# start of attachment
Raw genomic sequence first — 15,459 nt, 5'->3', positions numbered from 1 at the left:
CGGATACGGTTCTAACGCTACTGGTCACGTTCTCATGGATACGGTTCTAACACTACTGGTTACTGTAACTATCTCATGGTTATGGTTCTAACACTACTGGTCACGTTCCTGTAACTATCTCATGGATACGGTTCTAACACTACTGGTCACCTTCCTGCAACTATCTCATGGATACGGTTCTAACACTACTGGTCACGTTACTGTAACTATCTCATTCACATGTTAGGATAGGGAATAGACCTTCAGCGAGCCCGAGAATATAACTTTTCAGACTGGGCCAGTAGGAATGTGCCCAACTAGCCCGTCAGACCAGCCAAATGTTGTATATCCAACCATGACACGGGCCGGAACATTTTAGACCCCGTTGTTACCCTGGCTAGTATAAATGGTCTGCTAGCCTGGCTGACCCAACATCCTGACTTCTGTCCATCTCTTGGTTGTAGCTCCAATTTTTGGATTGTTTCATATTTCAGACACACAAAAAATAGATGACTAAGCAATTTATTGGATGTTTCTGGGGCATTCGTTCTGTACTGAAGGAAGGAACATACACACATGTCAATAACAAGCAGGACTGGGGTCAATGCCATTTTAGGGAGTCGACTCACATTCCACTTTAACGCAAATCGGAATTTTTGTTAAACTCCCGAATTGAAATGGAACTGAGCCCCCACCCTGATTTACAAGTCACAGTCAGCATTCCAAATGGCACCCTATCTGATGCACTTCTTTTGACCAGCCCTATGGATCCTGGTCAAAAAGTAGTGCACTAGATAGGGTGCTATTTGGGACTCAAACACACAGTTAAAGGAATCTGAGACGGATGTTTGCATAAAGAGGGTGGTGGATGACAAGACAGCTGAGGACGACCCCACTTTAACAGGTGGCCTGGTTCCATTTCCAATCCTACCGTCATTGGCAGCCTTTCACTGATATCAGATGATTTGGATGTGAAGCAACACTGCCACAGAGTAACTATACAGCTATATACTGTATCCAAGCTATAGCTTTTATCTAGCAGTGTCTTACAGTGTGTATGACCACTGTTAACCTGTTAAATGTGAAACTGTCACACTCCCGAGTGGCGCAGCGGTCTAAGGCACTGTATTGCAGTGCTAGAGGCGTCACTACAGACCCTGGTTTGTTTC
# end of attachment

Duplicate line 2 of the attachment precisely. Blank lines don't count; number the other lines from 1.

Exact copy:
CGGATACGGTTCTAACGCTACTGGTCACGTTCTCATGGATACGGTTCTAACACTACTGGTTACTGTAACTATCTCATGGTTATGGTTCTAACACTACTGGTCACGTTCCTGTAACTATCTCATGGATACGGTTCTAACACTACTGGTCACCTTCCTGCAACTATCTCATGGATACGGTTCTAACACTACTGGTCACGTTACTGTAACTATCTCATTCACATGTTAGGATAGGGAATAGACCTTCAGCGAGCCCGAGAATATAACTTTTCAGACTGGGCCAGTAGGAATGTGCCCAACTAGCCCGTCAGACCAGCCAAATGTTGTATATCCAACCATGACACGGGCCGGAACATTTTAGACCCCGTTGTTACCCTGGCTAGTATAAATGGTCTGCTAGCCTGGCTGACCCAACATCCTGACTTCTGTCCATCTCTTGGTTGTAGCTCCAATTTTTGGATTGTTTCATATTTCAGACACACAAAAAATAGATGACTAAGCAATTTATTGGATGTTTCTGGGGCATTCGTTCTGTACTGAAGGAAGGAACATACACACATGTCAATAACAAGCAGGACTGGGGTCAATGCCATTTTAGGGAGTCGACTCACATTCCACTTTAACGCAAATCGGAATTTTTGTTAAACTCCCGAATTGAAATGGAACTGAGCCCCCACCCTGATTTACAAGTCACAGTCAGCATTCCAAATGGCACCCTATCTGATGCACTTCTTTTGACCAGCCCTATGGATCCTGGTCAAAAAGTAGTGCACTAGATAGGGTGCTATTTGGGACTCAAACACACAGTTAAAGGAATCTGAGACGGATGTTTGCATAAAGAGGGTGGTGGATGACAAGACAGCTGAGGACGACCCCACTTTAACAGGTGGCCTGGTTCCATTTCCAATCCTACCGTCATTGGCAGCCTTTCACTGATATCAGATGATTTGGATGTGAAGCAACACTGCCACAGAGTAACTATACAGCTATATACTGTATCCAAGCTATAGCTTTTATCTAGCAGTGTCTTACAGTGTGTATGACCACTGTTAACCTGTTAAATGTGAAACTGTCACACTCCCGAGTGGCGCAGCGGTCTAAGGCACTGTATTGCAGTGCTAGAGGCGTCACTACAGACCCTGGTTTGTTTC